Rebellion at the Springfield Arsenal
Contact: Richard Colton, (413) 734-8551 x223
SPRINGFIELD, MA: Springfield Armory National Historic Site commemorates the anniversary of the failed January 1787 attempt by armed rebels to seize the Springfield Arsenal during Shays's Rebellion, one of the most significant and tragic moments in the history of the United States.Park Ranger Richard Colton will introduce visitors to Daniel Shays and his rebels. The program will take place in the Museum theatre on Saturday, January 26, 2013 from 1:30pm to 3:00pm and admission is free.
Like so many others after the Revolutionary War, Daniel Shays struggled to support his family as Massachusetts imposed heavy fees and tax burdens on its citizens in order to pay its war debt. After a protracted effort to correct the injustices they experienced, Shays and others, many of them recently-returned veterans, attempted to storm and occupy the Springfield Arsenal. The rebellion that bears his name ended in loss of life and near disaster for the new Commonwealth. Out of the bloodshed and anger, however, came a strengthened central government and national constitution as cooler heads realized how close the new nation came to anarchy.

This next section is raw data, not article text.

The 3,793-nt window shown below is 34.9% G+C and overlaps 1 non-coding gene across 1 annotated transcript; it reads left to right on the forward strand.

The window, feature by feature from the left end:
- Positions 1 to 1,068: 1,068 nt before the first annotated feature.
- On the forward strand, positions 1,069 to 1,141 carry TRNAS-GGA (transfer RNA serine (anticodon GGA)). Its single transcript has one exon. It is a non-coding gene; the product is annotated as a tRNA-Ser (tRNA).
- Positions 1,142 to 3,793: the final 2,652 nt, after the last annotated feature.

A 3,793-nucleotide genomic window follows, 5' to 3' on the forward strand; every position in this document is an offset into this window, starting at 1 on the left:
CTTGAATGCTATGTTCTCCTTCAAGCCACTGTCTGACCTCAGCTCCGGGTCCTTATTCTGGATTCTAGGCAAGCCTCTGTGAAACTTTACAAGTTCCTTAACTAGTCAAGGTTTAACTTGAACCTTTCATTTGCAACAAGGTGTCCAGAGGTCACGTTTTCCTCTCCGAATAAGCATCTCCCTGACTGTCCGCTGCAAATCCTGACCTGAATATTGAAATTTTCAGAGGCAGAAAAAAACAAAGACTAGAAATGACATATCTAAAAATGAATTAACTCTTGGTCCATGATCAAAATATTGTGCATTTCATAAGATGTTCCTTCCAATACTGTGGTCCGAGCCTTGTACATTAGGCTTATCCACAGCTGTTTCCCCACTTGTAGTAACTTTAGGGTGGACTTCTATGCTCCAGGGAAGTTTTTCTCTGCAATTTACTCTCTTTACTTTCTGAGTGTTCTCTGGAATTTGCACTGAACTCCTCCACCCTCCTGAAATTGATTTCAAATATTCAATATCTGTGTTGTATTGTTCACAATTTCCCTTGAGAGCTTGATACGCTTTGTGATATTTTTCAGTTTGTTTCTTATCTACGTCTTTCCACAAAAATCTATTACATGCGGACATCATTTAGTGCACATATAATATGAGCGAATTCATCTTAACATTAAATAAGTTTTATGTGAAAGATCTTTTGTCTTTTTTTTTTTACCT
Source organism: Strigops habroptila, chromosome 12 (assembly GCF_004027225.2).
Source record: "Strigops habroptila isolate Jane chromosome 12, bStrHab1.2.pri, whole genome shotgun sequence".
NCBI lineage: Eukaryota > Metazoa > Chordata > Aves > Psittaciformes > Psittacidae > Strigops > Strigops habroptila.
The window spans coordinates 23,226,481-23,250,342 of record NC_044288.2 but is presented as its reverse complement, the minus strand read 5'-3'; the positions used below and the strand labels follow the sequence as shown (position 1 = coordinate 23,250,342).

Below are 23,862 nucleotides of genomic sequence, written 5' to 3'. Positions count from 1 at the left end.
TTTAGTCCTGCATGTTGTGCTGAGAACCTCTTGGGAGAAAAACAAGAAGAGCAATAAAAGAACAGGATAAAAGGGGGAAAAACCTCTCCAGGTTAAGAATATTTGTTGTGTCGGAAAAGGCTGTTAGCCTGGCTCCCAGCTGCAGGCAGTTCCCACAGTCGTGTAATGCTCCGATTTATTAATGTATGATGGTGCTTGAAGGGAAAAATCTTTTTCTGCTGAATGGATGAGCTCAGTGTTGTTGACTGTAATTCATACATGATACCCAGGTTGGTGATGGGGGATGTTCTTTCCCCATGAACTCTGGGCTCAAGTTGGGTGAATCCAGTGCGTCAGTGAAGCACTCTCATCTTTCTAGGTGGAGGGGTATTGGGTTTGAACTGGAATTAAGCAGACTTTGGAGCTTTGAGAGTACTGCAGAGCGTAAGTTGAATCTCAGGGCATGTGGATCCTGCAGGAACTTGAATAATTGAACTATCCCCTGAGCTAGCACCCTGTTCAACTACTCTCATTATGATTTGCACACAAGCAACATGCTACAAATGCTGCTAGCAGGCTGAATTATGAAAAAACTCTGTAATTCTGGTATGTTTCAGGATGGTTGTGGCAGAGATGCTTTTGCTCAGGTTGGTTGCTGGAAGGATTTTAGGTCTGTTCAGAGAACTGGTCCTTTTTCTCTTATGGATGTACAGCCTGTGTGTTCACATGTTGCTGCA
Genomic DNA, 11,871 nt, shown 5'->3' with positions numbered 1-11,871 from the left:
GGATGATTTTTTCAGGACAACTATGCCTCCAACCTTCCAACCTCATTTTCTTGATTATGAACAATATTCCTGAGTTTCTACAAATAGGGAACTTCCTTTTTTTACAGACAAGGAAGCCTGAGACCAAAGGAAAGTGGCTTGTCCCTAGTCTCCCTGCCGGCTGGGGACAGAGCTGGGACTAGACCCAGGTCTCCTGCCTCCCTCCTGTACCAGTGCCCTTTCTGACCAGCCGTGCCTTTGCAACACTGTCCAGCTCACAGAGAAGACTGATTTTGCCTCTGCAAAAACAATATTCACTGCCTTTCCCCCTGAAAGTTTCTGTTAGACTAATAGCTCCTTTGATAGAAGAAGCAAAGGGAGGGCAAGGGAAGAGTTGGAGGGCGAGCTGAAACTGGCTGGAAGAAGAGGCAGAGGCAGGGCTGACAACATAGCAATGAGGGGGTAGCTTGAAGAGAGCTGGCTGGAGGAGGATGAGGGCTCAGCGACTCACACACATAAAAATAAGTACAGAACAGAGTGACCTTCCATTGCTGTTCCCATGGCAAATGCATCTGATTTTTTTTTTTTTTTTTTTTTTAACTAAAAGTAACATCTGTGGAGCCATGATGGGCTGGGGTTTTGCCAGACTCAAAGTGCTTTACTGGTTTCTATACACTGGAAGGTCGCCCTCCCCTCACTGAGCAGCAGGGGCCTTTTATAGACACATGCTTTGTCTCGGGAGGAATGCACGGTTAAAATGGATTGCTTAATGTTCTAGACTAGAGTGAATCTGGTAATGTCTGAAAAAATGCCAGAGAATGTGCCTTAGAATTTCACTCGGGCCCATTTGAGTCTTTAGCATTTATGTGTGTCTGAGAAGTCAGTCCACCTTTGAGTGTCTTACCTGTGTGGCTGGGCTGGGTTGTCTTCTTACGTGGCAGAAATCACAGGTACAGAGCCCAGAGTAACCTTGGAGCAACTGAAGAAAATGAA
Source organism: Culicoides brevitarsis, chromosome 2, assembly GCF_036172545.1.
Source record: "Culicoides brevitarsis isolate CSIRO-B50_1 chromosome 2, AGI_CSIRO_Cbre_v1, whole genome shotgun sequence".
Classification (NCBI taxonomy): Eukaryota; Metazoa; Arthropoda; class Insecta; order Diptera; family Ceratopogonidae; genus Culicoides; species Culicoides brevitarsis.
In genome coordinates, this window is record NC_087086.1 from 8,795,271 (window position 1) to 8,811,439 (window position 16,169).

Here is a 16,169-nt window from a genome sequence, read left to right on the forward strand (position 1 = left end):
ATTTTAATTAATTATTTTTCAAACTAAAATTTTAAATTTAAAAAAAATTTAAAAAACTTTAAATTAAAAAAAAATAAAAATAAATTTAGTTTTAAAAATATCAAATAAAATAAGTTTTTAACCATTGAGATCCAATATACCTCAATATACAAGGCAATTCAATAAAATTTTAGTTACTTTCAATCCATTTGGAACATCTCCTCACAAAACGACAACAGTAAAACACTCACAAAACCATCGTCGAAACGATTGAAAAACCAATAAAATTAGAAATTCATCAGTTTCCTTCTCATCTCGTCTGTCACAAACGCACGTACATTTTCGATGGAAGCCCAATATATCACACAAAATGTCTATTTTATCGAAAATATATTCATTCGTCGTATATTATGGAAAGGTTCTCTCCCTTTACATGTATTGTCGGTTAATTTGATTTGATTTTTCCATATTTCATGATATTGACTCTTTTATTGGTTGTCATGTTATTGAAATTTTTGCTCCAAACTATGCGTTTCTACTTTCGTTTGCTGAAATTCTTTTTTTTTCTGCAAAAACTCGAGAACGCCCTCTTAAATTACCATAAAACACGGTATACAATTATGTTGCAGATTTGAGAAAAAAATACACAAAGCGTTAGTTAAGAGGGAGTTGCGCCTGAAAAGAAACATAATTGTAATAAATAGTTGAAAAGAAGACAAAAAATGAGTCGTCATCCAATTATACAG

When we think of Daniel Shays's Rebellion today, it reminds us of current ramifications for our lives as the country strives to balance individual freedoms with consideration for all citizens. Ranger Colton will contemplate these and other intriguing matters with his discussions with visitors.
Springfield Armory National Historic Site commemorates and preserves the site of our Nation's first armory, established in 1794. A computer kiosk features the history of Shays's Rebellion. The site is open daily, 9am-5pm. Admission is free. For information call 413-734-8551 or check www.nps.gov/spar.
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Did You Know?
Author Charles Dickens toured Springfield Armory’s Hill Shops and Water Shops on his 30th birthday, February 7th, 1842, a year before publication of A Christmas Carol. The first of two visits to America, he and his wife were accompanied by the superintendent and the paymaster. Photograph © Museum of Fine Arts, Boston.